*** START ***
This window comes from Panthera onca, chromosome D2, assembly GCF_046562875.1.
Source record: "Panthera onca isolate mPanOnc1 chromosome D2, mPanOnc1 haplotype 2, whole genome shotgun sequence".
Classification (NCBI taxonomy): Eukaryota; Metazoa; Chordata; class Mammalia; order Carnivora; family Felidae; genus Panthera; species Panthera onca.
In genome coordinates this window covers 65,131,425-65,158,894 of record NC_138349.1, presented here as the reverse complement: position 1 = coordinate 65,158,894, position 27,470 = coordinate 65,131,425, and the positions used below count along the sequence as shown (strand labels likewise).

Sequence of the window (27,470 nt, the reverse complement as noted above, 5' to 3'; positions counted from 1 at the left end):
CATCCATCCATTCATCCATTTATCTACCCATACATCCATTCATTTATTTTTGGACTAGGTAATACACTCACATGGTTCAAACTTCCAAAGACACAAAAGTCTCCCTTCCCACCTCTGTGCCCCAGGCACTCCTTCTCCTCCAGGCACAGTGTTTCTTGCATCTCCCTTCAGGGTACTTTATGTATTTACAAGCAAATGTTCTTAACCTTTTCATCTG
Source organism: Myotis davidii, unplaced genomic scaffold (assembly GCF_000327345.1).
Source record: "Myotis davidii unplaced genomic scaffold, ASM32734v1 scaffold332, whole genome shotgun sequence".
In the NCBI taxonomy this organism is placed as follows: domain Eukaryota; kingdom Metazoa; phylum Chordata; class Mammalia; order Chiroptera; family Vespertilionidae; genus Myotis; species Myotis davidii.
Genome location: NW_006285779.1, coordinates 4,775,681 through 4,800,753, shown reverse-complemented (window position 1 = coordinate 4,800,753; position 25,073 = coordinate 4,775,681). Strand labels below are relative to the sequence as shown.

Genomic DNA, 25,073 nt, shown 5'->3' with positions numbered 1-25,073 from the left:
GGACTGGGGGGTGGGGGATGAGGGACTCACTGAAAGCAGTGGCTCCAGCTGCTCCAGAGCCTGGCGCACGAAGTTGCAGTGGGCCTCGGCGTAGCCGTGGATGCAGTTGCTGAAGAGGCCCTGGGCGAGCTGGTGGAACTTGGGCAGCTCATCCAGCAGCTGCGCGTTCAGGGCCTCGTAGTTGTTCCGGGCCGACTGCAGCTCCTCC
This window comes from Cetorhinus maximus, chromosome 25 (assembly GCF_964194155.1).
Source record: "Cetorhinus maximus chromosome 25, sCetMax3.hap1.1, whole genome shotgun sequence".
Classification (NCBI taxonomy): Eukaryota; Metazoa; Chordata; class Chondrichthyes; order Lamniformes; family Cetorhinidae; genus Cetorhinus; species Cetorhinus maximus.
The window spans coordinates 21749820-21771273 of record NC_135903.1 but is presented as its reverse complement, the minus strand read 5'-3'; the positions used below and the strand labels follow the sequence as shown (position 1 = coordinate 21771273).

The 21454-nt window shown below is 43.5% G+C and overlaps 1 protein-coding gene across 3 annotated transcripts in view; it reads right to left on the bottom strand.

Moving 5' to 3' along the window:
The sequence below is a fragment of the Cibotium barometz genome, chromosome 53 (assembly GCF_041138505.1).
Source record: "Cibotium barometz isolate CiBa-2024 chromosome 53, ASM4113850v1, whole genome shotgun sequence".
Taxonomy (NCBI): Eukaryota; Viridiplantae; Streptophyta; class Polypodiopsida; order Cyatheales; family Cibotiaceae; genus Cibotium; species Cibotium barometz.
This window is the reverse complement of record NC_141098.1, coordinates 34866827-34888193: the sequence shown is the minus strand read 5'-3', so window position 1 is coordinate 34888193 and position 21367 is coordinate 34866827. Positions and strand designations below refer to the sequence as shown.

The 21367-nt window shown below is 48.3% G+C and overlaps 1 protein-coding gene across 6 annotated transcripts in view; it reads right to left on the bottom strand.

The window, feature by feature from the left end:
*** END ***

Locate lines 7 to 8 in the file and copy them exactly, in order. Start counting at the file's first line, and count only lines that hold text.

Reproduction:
Source organism: Myotis davidii, unplaced genomic scaffold (assembly GCF_000327345.1).
Source record: "Myotis davidii unplaced genomic scaffold, ASM32734v1 scaffold332, whole genome shotgun sequence".